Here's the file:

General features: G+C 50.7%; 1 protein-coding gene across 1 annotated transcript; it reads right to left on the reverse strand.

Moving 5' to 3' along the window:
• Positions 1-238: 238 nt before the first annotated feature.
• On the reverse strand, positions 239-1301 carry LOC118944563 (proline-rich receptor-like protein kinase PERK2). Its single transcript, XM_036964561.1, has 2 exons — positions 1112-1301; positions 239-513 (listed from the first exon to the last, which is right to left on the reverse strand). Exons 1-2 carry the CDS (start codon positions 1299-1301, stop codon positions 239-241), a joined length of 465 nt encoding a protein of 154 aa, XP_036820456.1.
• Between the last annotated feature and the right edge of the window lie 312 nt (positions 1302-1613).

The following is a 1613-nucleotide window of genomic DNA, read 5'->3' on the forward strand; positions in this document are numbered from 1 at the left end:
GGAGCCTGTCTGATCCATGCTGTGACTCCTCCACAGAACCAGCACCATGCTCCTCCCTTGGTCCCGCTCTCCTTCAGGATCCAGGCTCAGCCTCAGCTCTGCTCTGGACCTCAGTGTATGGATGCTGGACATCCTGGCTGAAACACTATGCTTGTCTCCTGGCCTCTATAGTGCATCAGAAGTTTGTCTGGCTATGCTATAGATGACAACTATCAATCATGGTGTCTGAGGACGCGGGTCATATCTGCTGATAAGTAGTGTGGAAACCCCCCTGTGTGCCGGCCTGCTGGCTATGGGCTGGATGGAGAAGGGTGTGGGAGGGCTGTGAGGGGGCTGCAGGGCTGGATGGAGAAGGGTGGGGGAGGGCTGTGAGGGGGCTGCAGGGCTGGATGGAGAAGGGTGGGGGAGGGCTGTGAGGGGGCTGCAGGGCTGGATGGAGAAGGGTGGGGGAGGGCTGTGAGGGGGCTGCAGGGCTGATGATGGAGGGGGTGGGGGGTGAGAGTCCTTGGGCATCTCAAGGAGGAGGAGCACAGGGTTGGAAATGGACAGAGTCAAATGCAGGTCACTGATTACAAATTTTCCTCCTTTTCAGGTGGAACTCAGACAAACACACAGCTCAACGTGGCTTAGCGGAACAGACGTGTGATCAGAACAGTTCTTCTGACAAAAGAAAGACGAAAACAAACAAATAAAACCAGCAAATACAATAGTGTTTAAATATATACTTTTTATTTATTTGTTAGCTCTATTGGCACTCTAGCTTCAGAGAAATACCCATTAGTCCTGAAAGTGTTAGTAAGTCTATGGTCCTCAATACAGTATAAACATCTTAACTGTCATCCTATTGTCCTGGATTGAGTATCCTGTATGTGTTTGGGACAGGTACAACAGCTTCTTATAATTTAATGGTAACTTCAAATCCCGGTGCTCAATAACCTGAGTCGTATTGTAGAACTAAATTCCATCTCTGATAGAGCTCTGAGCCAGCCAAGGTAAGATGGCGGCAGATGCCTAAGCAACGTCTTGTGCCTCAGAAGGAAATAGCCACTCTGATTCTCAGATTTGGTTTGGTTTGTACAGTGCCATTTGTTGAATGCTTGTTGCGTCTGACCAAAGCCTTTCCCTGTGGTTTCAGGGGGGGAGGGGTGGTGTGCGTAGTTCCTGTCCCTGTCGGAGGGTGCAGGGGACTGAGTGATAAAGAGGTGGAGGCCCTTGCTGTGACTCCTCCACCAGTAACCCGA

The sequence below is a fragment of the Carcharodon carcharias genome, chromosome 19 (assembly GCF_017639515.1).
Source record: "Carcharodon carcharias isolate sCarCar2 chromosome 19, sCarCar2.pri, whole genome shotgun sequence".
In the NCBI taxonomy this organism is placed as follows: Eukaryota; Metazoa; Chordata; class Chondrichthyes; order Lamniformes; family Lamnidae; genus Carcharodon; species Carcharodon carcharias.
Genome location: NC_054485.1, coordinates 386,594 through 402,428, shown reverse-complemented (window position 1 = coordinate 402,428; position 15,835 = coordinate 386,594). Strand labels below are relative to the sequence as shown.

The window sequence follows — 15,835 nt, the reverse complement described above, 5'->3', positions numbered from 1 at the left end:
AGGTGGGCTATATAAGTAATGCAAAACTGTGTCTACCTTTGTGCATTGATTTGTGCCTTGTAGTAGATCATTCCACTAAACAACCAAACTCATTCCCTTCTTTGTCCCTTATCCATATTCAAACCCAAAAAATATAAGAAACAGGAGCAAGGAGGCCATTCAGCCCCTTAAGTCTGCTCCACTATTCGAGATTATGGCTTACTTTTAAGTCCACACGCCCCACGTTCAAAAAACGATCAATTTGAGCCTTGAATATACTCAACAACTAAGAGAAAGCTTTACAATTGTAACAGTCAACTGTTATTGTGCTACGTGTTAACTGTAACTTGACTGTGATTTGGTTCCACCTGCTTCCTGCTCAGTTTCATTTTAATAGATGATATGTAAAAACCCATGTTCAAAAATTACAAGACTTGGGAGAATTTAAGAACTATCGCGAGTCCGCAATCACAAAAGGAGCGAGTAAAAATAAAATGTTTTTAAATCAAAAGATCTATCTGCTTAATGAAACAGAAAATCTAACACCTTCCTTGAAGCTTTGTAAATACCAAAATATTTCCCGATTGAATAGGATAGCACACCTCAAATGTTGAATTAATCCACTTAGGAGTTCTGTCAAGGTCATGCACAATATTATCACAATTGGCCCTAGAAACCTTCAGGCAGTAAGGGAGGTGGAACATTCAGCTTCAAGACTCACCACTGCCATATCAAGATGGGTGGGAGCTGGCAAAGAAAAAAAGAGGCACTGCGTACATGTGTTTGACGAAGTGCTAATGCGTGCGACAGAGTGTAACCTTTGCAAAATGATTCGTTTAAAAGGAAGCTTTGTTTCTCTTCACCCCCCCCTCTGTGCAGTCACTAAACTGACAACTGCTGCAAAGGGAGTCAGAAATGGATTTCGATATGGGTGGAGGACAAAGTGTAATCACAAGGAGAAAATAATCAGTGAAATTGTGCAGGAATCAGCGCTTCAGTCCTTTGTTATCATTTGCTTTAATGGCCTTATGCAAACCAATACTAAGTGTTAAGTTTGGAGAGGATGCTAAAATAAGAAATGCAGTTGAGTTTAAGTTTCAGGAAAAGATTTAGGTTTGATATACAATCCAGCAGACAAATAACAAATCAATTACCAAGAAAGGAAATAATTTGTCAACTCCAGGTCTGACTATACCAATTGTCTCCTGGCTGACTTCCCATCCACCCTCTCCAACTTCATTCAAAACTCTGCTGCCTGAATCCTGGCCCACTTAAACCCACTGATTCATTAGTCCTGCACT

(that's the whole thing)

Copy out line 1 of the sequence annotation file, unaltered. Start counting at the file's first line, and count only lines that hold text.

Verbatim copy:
General features: G+C 50.7%; 1 protein-coding gene across 1 annotated transcript; it reads right to left on the reverse strand.